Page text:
Organizing Namespaces with DDD

About a week ago I posted a message to the Yahoo DDD group to see how other people were organizing their namespaces in their Domain Model. For the most part everyone had the same basic idea. You can read the message here.

In the domain layer, the general consensus seems to be to organize your namespaces around aggregates and/or entities. Not around lower level ideas like “interfaces”, or “services”. You can do this once you break it out into entities, but the first layer or organization should not be around low level organization. Here is an example of how I would setup namespaces in a Blog engine project. After some refining and trying a couple of different ideas I find that this works best for me.

BlogEngine.Core (root namespace for domain model)

- IPost
- BlogPost
- PodcastPost
- IComment
- Comment BlogEngine.Core.Blog.Exceptions
- BlogNotFoundException
- CommentsNotAllowedException

- BlogRepository

- SomeBlogService

- IUser
- User
- UserDetails

- UserNotFoundException

- UserAuthenticationService

And so on. This gives you a nice clear view of your dependencies between aggregates. In each of the User/UserDetails classes, you can clearly see what other aggregates it depends on. I would go even further to say I would seperate interfaces within the aggregate. But this is a task for another day. I would be very interested to hear everyones comments on this. I think everyone uses the same basic ideas but perhaps someone has a better way of doing this that would help enlighten the rest of us =)

About Sean Chambers

I am a Senior software developer from Palm Coast, Florida. An advocate of Domain Driven Design, Behavior Driven Development, creator of FluentMigrator and community activist. I am married to my beautiful wife Erin and am the proud father of two wonderful children. I currently reside at ACI, a local insurance industry/mortgage software company that excels in creating solutions using Agile methodologies.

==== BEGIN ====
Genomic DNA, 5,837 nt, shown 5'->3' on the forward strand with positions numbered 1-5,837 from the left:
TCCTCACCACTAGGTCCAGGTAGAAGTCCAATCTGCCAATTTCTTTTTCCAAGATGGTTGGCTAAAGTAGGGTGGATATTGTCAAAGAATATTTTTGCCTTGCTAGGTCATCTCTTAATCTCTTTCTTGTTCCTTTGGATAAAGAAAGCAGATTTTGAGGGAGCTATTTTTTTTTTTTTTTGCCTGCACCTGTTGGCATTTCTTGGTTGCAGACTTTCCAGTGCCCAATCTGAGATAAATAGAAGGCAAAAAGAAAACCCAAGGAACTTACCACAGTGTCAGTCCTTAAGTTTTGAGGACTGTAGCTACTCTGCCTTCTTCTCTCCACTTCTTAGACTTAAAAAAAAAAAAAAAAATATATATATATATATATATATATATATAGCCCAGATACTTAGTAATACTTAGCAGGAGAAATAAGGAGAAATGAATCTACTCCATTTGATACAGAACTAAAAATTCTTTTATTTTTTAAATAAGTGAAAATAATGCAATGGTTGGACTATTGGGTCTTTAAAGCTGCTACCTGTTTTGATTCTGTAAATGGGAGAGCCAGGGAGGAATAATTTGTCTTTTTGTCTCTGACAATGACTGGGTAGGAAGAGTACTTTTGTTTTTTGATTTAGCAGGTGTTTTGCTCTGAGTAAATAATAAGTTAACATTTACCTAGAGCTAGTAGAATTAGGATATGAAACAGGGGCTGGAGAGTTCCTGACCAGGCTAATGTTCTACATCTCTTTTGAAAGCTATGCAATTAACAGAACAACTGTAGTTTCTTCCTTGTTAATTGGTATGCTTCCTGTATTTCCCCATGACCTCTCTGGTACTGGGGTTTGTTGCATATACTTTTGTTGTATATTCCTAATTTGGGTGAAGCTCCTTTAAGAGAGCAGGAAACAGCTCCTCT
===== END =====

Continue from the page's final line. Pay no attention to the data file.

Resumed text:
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  • This works, just watch out for you modules (bounded context). You can typically refactor towards this later but it gets messy if you are relying on your folder structure to enforce the context boundaries. The context boundaries usually precede any Entity object connotation. You also may have a “Sub Domain” that may precede it as well. Again I wouldn’t worry about this since you can easily refactor towards this, just watch out for your folder structure within your solution.

    Here is my recommended namespace model:

    [ProjectName].[Bounded Context].{Optional Sub Domain}.[DomainEntity/Aggr].[Service/Repository/Factory]

    Does that make sense?

    One other note if I have a new bounded context I usually create a new assembly.

  • I think I follow Joe. I apologize for my relative newbism related to DDD.

    In other words, the namespace organization shouldn’t define boundaries or do you mean something different?

    At the moment my folder structure matches my namespaces.

    One question I just recently asked myself after applying this refactoring is whether my authentication classes should live within my Controllers assembly or my core assembly. The way I did it at the moment is placed the interface within the core, the impl within the controllers assembly and then supply it to the core model at runtime with IoC. Is this not a good thing to do? I may be completely off base here.

    Can you describe more when I should consider creating a new assembly? I suppose my authentication mechanism would be a good candidate?

    Thanks for the info!

  • > I apologize for my relative newbism related to DDD.

    Don’t apologize, I took me 2 years, rereading Evan’s book 3 times making lots of mistakes before I really felt comfortable discussing it with other people.

    >In other words, the namespace organization shouldn’t define boundaries or do you mean something different?

    The exact opposite, they should define “Context Boundaries”. Evan’s refers to this as “Bounded Context” [Evans pg. 335] and may be overkill for most projects but I like to still discuss them because that are the natural evolution of “Modules” [Evans pg. 109].

    Modules offer low coupling between context boundaries and high cohesion within.

    If you think of let say an eCommerce system and you are building an enterprise system I can think of several modules off the top of my head